ISSN (Print) - 0012-9976 | ISSN (Online) - 2349-8846

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Life beyond Debt

The Greek crisis and referendum have laid bare the politics behind economic strictures.

In the end, the margin by which the Greek people voted against austerity measures surprised most people outside Greece. The results of the referendum, called by the Syriza government, to decide whether the Greek government should accept further austerity measures in lieu of another loan to repay the previous one, have thrown a spanner in the well-laid plans of the “Troika” of the European Central Bank (ECB), the European Commission and the International Monetary Fund (IMF). Most importantly, the Greeks have shown the world that it is possible to take the fight to financial “terrorists.” The manner in which the Greek government was sought to be crushed by this Troika and the manner in which the Greeks have resisted remind one of a famous line from one of Saki’s short stories, “the people of [Greece]…make more history than they can consume locally.”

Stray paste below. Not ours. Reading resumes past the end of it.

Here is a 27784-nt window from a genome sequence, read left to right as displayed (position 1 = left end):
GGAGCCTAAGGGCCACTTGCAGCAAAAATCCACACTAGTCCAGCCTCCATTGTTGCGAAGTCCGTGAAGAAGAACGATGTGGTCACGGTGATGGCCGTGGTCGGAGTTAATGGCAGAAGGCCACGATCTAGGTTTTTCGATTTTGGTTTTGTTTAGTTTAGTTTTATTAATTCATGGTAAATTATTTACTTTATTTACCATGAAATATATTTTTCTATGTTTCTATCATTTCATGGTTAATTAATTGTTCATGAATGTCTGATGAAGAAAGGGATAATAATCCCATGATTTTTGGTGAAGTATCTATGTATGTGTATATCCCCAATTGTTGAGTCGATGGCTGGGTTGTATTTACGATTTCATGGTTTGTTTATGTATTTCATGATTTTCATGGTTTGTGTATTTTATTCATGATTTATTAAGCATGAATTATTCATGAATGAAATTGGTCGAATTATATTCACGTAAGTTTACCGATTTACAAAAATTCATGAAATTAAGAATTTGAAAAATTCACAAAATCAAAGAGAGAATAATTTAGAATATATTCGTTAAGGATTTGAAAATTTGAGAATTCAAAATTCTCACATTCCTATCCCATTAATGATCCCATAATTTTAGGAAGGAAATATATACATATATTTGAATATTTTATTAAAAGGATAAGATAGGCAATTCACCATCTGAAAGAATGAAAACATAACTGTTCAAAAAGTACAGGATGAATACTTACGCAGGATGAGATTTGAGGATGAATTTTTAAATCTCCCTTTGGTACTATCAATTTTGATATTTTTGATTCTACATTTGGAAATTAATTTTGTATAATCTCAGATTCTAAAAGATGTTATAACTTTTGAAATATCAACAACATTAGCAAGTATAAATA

The crisis Greece faced and the solutions it was forced to adopt are not new. Scores of countries in Latin America and Africa have walked this plank before. High debt burdens and the consequent debt trap, where the country needed to borrow just to repay the interest on the debt, were the staple story of the Third World through the 1960s to the 1990s. However, it is perhaps for the first time that countries in Europe and the core—even if they are the periphery of the core—are showing symptoms of the same crisis. Greece is only the most extreme case of the economic problems which have plagued Italy, Spain, Portugal and Ireland, to name the most prominent ones, within the Eurozone (the European Monetary Union).

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